Are cheesy headlines and listicles ruining the content experience?
Newsroom ethnographer Angèle Christin writes in Nieman Lab:
She goes on to condemn “clickbait headlines, listicles of best burger places, and videos of adorable kittens that do little to turn readers into enlightened citizens.”
A few of our staff members share their thoughts.
There is a serious disconnect in digital publishing between the business, the readers and quality content. As the article points out, the ease with which we can collect metrics in the digital age has pushed content creators toward the wrong goal post; clicks, page views, likes and retweets have become the driving economic forces behind so many online publications.
Sadly, readers lose their value as individuals in this economy. Subscribing to a publication says something about you as a person; you are identifying with a way of thinking—and often a way of life—and over time, loyal readership builds a bond between the publication and its readers.
Publishers should garner their readers’ trust and following by creating quality content that caters to their well-tuned audiences. But when the currency is an ephemeral click, it’s unfortunately far more effective to just be louder than the next guy. Trust, loyalty and quality are all casualties in the battle of outrageous headlines and skin-deep reporting. There are no readers. There are only clicks.
At Journey Group, we’ve been trying to reposition and empower publishers to reject the click economy and rediscover that reader–publisher relationship that is so fundamental to quality content. We’re constantly pushing our partners toward building trust with their readers, even if it comes at the cost of a few page views. The fact is that technology will change, metrics will change—even the click-economy will change—but relationships and quality will weather those storms.
Content has always been controlled in some part by consumption. But it wasn’t until recently that we’ve had more accurate metrics to gauge what kinds of content people are willing to engage with, and for how long. With metrics on metrics on metrics, it’s easy to give the people what they want. Right?!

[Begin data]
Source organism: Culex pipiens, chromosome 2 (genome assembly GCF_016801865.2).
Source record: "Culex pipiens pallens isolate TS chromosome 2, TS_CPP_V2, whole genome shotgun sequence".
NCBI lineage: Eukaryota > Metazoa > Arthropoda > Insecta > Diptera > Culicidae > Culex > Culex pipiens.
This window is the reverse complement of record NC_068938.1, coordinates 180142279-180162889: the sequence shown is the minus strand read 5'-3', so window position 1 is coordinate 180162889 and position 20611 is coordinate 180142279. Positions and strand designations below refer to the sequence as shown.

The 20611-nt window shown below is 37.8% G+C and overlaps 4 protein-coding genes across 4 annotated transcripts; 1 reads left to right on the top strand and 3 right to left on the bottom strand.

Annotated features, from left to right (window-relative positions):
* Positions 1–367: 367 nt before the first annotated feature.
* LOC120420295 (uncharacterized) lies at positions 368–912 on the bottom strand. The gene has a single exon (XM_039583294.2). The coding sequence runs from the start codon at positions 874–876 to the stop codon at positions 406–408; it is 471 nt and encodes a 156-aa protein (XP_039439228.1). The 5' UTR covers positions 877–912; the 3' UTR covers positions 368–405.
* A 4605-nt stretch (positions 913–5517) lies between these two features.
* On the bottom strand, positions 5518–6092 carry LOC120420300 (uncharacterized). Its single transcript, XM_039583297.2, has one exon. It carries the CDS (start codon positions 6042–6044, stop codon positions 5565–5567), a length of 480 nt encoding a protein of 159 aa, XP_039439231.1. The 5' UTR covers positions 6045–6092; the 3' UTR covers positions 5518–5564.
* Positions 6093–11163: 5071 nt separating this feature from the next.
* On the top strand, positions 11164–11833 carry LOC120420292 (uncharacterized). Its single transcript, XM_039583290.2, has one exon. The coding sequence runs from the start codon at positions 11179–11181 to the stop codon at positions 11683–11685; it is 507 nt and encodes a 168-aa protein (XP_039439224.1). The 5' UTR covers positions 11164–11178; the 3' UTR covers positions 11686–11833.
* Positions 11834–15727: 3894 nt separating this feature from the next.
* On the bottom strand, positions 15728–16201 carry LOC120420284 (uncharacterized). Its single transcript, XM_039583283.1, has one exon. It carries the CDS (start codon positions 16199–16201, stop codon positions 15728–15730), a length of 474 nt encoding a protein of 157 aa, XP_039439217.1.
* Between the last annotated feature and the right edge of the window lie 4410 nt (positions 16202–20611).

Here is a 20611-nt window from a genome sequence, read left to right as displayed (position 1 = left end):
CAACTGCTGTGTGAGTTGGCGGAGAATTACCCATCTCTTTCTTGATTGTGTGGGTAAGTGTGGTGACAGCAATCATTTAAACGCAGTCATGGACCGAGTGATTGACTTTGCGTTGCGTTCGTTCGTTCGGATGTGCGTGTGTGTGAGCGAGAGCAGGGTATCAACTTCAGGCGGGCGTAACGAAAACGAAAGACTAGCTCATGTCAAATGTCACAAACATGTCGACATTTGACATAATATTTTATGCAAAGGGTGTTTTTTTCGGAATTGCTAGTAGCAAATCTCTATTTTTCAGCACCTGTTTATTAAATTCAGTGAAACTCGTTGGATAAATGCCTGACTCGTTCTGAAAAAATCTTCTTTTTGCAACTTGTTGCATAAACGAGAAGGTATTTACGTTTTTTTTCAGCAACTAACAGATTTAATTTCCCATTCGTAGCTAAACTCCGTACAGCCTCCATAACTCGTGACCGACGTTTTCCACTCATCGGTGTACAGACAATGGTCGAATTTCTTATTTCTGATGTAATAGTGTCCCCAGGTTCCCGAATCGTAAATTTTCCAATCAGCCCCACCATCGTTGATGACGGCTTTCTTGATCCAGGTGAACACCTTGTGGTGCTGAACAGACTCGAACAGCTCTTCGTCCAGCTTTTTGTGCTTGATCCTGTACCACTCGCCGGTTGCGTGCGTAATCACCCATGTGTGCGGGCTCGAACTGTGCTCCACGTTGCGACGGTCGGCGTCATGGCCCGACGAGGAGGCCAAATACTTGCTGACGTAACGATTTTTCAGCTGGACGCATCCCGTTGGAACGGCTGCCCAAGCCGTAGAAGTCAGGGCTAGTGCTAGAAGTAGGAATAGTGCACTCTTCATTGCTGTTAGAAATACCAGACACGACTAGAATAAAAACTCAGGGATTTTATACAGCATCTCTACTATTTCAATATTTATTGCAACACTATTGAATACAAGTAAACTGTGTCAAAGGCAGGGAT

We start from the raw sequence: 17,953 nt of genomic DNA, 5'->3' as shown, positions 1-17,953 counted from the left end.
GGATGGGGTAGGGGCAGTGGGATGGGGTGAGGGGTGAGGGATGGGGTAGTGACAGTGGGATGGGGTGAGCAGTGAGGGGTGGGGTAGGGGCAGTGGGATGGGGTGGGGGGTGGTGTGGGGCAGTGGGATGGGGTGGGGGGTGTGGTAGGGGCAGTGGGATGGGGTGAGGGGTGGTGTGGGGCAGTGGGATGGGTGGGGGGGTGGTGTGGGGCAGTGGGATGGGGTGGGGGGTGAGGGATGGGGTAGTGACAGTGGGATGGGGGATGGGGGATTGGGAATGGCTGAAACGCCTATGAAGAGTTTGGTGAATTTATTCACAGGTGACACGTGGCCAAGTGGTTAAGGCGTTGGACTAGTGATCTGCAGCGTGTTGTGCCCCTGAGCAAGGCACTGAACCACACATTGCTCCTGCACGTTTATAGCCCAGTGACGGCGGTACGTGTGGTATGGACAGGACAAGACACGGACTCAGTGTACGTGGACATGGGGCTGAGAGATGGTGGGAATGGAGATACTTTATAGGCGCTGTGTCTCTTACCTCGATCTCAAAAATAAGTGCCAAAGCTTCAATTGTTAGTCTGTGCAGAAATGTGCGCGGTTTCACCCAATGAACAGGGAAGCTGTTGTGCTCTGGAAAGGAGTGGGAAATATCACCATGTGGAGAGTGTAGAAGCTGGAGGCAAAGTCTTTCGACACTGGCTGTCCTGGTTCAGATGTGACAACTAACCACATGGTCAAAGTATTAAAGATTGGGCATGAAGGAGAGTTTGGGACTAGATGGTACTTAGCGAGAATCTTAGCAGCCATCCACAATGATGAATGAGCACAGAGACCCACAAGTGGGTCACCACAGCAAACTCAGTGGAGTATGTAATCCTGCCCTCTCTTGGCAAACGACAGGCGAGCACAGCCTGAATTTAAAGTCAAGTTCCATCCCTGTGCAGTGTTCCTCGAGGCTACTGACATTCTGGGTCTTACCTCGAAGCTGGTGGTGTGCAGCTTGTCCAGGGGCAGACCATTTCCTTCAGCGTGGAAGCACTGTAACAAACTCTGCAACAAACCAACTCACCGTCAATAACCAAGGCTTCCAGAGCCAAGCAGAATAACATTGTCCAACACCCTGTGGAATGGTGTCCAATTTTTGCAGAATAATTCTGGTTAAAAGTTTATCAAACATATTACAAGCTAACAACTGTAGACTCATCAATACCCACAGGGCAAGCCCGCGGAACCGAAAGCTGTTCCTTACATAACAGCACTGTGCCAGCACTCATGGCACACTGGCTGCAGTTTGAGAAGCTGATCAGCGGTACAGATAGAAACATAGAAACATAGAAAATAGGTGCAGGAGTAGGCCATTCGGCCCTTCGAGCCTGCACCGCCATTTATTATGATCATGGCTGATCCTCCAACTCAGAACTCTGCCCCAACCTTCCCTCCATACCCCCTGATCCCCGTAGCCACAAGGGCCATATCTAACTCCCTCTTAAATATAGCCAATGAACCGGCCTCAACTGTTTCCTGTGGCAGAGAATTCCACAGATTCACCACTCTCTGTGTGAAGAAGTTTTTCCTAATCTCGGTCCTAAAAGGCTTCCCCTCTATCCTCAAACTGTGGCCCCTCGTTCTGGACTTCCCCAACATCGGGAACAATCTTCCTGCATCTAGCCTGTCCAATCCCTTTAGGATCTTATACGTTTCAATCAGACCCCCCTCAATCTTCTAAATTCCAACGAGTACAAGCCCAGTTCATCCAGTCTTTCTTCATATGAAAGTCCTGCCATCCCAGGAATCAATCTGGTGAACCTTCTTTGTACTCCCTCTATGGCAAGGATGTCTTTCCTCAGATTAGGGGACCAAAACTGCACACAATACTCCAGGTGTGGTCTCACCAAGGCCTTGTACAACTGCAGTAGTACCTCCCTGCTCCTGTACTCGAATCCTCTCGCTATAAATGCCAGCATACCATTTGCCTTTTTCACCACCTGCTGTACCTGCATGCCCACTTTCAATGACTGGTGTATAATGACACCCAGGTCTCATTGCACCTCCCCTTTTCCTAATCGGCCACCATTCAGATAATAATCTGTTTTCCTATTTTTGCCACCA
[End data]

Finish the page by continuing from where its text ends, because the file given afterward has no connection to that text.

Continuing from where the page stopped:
The hard part is finding the right content and getting it to the right people. We’ve all fallen victim to adorable kitten posts, endless Twitter rolls and Facebook black holes, but the reason is that we’re all hungry for good content. We’re searching it out daily, weeding through masses of information to find content that is curated with intention, that has a worldview that challenges or agrees with ours, and that rewards our curiosity about the things going on around us.
The fast-paced world we live in begs for us to lose focus. And yet people still read books and eagerly wait for the next episode of the “Serial” podcast, showing that our bar for good content is high; it just needs to get us to stop clicking and start engaging. We all have trusted channels for that, and we are always eager to find the next one. Until then, we’ll keep clicking. . . .
While I certainly think it’s true that the desire to go viral or get more clicks can lead to less-quality journalism, there’s definitely a place—and a demand—for things like listicles and kittens. That’s not a degradation of content, to my mind; it’s just a different type of it. Who doesn’t enjoy a little mindless escape now and then? After all, if we only read things that turn us into enlightened citizens, we might smile a whole lot less.
The issue at hand, as I see it, is when that desire for clicks leads to shoddy journalism. An example is the November 2014 Rolling Stone article about sexual assault at the University of Virginia. I won’t go into all of the details here, but I do believe that the desire to shock the audience and garner more attention for an incredibly important issue seemed to outweigh elemental standards of journalism. Because expectations for basic reporting and extensive fact checking were not met, the story’s credibility was lost, the alleged victim’s trustworthiness was shaken, and advocacy efforts were unfortunately less potent than when the article first peppered our news feeds.
While we found ourselves enlightened, enraged citizens for a few weeks, we’ve now settled back into complacency—a reality that’s far more lamentable than any puppy meme or flashy headline.
This observation rings true. Consumers of online content have been easy targets for manipulation by marketers. In an attempt to translate the business models of print media onto the web, we incentivized the least edifying kinds of content. Considering the vast majority of innovation in “online content” comes from the adult entertainment industry, I might suggest that clickbait and kittens are a step in the right direction.
Mostly, I think we humans are still trying to adjust to the new reality of persistent media. Our desires are still catching up with the technology. We’re beginning to recognize the sorts of digitally oriented behaviors that make us healthy (or not). And the more we understand our capacity for personal and cultural formation by seeking out things worthy of our attention—rather than merely amusing—the more enlightened our clicks, and the content they lead to, will be.